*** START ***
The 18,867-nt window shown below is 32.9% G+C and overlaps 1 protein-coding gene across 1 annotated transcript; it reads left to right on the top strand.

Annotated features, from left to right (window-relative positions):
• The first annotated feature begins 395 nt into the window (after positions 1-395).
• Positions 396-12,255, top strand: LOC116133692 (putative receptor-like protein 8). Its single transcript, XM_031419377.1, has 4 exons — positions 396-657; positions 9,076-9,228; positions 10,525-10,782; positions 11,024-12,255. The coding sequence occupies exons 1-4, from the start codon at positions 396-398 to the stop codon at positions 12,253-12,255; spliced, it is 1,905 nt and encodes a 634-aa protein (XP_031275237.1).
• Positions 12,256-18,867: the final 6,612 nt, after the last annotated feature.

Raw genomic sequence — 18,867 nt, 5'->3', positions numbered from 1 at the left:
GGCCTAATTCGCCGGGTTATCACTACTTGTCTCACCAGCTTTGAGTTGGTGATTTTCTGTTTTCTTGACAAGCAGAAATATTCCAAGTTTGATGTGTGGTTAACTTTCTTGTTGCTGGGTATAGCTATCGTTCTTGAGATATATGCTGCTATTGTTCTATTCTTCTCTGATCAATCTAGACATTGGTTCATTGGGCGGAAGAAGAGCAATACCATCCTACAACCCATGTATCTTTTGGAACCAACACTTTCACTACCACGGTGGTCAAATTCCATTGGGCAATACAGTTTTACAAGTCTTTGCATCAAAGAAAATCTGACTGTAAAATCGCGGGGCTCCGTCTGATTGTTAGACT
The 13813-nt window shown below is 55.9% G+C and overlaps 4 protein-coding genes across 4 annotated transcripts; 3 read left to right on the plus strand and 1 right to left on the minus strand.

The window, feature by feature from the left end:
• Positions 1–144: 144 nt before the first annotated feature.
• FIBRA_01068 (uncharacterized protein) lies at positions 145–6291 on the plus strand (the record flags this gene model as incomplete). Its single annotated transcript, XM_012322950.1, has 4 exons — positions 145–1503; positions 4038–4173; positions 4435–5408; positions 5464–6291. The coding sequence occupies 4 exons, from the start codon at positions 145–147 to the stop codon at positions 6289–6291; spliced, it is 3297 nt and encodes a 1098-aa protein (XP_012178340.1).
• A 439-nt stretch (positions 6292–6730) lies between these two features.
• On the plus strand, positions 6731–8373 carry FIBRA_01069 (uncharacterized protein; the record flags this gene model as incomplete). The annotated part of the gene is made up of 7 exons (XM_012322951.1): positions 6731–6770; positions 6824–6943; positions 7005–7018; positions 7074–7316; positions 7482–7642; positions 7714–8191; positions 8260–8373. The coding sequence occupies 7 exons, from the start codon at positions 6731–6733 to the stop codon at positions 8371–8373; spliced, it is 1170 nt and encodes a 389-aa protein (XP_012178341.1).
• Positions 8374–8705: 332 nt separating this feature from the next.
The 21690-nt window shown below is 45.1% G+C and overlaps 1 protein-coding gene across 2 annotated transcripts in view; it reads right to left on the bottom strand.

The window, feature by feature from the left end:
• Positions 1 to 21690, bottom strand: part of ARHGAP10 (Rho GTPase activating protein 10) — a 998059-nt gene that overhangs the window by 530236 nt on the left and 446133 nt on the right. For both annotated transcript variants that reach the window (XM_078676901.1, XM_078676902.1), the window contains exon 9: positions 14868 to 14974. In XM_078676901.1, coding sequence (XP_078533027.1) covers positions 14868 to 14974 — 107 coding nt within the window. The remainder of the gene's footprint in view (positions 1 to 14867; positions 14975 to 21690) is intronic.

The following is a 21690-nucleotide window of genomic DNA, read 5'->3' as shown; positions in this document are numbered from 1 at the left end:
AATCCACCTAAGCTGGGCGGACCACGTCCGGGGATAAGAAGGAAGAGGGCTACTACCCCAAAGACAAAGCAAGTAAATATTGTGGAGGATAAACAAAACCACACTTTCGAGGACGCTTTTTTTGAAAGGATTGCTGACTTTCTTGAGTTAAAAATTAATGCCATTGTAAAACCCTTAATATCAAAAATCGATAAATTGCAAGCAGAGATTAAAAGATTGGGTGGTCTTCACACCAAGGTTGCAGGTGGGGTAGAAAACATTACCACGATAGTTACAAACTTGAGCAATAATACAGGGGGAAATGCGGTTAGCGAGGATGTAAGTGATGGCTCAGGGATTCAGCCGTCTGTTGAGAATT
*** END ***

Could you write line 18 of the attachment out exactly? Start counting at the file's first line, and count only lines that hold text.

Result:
The following is a 21690-nucleotide window of genomic DNA, read 5'->3' as shown; positions in this document are numbered from 1 at the left end: